Written by / 2/26/2016 / No comments / , , , ,

LEO HANGS AT THE BEACH

After the big famous tragic ship sank into the icy depths, Leo was paid off by wandering Danny Boyle's THE BEACH
It was one of his first ventures after hitting his TITANIC movie star A-list sex symbol stride that Leonardo DiCaprio somewhat veered back into arthouse mode, only completely outdoors and very sunny with some ultra-violence from sharks and/or guerrillas on the bad side of a giant Thailand Island, hidden from the outskirts beyond where an abundance of pot grows, grows and grows, and the commune inhabitants of the peaceful side get their own pot and food and...

From Main Poster
Let's begin where the film does: a nightmare tourist town where Leo meets two French travelers, a boy and girl who seem an item and one in particular, played by gorgeous Virginie Ledoyen as Françoise, catches DiCaprio's Richard totally off-guard, while, at nighttime, he meets, from the next shabby room in the crummy motel resembling a rat-drenched prison with part of the top wall missing, an exploitative cast decision from the sleeper foreign hit THE FULL MONTY, who, in a much more subtle way, is equivalent to Leo's fame in... you know, that sinking ship blockbuster....

Robert Carlyle
And in Robert's particular BEACH role, far from the title locale and purposefully stuck in a dark, horrendous, additive interior, the always-intense Carlyle's Daffy makes up for little time not only providing a few world-weary laughs but the McGuffin of the century: a map left for his new young friend, after a fatal overdose, leading our boy hero and his French sidekicks to a private island where, after one of the most suspenseful scenes occur... the trio sneaking around endless, heavenly pot fields while not realizing it's the wrong side, guarded by armed commandos: After about ten minutes of strategic action the trio dive off a cliff (BUTCH & SUNDANCE style) and, soon after, meet a band of characters in which only a few stand out from the dozens hanging around, especially Alpha Female Tilda Swinton as island leader, Sal, who looks very much like her former friend, Daffy (Carlyle)...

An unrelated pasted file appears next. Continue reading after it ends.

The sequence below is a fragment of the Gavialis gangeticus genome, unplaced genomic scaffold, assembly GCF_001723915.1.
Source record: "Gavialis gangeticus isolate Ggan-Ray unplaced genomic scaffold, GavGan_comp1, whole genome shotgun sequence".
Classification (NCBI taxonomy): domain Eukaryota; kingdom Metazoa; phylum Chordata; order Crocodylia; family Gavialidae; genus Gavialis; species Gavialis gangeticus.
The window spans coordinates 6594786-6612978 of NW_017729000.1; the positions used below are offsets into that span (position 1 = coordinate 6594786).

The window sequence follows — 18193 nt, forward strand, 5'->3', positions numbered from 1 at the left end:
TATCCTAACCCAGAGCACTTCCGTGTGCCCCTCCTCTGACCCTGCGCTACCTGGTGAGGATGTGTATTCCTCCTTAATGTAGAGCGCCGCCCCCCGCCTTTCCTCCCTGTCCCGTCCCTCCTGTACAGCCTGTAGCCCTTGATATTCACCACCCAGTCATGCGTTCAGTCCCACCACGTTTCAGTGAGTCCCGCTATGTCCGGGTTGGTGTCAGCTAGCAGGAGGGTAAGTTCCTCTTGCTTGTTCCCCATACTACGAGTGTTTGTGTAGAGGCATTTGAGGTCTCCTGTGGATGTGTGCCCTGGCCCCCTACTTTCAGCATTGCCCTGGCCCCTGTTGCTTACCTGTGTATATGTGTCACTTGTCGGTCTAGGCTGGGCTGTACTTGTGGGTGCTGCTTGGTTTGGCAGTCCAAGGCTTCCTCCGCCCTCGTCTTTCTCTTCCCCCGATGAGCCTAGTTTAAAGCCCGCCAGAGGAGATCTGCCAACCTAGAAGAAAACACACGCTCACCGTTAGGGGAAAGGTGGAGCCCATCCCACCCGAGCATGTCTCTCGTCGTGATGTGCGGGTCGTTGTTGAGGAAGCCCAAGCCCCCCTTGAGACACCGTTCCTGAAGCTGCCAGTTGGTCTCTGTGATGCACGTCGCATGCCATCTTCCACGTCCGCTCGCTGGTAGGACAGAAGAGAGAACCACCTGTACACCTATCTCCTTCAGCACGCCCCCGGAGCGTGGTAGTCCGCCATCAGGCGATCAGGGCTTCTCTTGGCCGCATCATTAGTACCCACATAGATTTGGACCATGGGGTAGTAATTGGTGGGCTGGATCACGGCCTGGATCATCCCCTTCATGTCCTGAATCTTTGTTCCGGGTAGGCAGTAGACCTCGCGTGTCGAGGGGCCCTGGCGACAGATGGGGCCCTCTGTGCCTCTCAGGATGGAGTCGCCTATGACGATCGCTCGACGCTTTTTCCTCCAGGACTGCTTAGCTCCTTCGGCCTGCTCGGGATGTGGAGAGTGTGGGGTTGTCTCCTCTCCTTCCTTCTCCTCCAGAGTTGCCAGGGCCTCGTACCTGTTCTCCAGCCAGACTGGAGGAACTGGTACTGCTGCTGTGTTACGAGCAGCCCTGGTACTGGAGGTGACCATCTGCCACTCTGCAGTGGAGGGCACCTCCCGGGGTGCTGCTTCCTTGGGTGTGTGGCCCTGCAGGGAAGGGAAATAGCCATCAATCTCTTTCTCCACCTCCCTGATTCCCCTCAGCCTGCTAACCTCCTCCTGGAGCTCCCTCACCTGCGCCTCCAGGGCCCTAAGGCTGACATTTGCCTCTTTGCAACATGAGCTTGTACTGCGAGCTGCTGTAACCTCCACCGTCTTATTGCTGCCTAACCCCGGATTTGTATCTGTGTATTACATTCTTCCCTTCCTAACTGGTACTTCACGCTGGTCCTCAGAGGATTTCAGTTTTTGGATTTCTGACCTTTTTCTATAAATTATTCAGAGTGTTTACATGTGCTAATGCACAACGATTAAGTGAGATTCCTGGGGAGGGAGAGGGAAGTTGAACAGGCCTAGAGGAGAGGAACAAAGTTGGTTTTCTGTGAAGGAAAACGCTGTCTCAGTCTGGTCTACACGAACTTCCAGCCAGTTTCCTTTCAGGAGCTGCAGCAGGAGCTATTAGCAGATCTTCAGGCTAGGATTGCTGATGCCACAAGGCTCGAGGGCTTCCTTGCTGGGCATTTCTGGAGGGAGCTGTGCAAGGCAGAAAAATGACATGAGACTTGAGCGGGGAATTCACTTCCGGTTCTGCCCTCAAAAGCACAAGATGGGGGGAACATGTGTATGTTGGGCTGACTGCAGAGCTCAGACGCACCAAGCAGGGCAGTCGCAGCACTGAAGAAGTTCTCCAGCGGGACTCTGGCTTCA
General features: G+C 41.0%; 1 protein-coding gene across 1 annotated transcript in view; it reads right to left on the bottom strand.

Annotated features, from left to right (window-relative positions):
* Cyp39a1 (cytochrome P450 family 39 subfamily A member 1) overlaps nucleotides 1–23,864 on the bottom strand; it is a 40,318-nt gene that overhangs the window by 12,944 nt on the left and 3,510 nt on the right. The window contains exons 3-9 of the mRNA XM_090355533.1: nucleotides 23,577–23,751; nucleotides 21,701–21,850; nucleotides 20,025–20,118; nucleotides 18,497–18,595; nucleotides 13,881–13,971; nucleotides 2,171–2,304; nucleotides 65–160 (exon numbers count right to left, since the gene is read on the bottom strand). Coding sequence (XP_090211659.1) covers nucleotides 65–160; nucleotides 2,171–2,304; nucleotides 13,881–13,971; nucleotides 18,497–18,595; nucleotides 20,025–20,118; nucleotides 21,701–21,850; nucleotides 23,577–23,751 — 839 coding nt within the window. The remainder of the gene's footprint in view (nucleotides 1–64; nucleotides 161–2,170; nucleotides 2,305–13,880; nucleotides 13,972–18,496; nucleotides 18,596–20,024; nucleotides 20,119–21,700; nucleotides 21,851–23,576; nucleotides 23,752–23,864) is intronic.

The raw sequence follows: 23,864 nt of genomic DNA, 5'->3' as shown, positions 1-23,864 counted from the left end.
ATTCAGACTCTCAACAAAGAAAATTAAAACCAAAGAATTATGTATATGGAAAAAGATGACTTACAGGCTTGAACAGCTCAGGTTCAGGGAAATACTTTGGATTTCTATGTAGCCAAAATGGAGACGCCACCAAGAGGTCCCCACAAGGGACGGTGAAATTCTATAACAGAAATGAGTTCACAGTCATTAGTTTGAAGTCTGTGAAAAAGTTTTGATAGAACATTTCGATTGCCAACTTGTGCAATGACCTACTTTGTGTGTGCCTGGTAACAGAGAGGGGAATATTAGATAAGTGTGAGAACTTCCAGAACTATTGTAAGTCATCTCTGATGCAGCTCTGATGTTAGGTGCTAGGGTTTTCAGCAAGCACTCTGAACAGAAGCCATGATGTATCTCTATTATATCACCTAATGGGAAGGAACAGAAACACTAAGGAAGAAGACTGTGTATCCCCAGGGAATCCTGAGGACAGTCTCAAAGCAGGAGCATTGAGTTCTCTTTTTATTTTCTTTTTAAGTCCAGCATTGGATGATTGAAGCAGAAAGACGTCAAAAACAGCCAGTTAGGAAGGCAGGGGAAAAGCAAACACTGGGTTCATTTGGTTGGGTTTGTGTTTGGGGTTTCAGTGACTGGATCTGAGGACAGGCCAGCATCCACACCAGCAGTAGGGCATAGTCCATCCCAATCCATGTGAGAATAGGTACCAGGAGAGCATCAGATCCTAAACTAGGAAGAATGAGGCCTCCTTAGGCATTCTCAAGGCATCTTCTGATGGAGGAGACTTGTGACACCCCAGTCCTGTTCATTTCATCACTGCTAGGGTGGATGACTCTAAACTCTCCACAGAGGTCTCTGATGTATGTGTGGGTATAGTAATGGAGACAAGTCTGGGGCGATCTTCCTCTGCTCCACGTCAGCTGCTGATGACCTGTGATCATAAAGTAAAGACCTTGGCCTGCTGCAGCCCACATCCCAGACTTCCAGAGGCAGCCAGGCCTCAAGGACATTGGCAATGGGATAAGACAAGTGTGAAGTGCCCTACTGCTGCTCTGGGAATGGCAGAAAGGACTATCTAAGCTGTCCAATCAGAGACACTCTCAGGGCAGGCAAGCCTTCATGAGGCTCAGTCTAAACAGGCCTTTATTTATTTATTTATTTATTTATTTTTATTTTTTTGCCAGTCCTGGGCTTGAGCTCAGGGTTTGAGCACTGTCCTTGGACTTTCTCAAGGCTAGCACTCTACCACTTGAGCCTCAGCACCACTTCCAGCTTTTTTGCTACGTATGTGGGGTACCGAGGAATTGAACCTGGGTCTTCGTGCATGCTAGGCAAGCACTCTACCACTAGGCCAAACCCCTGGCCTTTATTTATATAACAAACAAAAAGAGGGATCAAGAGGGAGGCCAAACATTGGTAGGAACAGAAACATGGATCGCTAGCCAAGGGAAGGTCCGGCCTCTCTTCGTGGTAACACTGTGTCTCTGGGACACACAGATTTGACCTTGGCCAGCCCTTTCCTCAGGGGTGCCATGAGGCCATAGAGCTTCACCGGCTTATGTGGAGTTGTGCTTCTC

Leo DiCaprio
For as Daffy gave DiCaprio wide-eyed information of The Beach, the location itself is explained by Sal, who has a strong, silent, blue collar boyfriend (resembling a young Marlon Brando, and waking things up when needed) who loathes DiCaprio's Richard from the start. After all, his significant other is somewhat of a Dragon Lady, and everyone knows Richard's gonna get some (including Leo's new French girlfriend, breaking off with her silent partner, who weren't that serious to begin with) when the duo, alone, venture back into town to pick up some Earthly gear and a handful of items following a grocery list montage. Here we realize how special The Beach was, back within the bedlam of... life.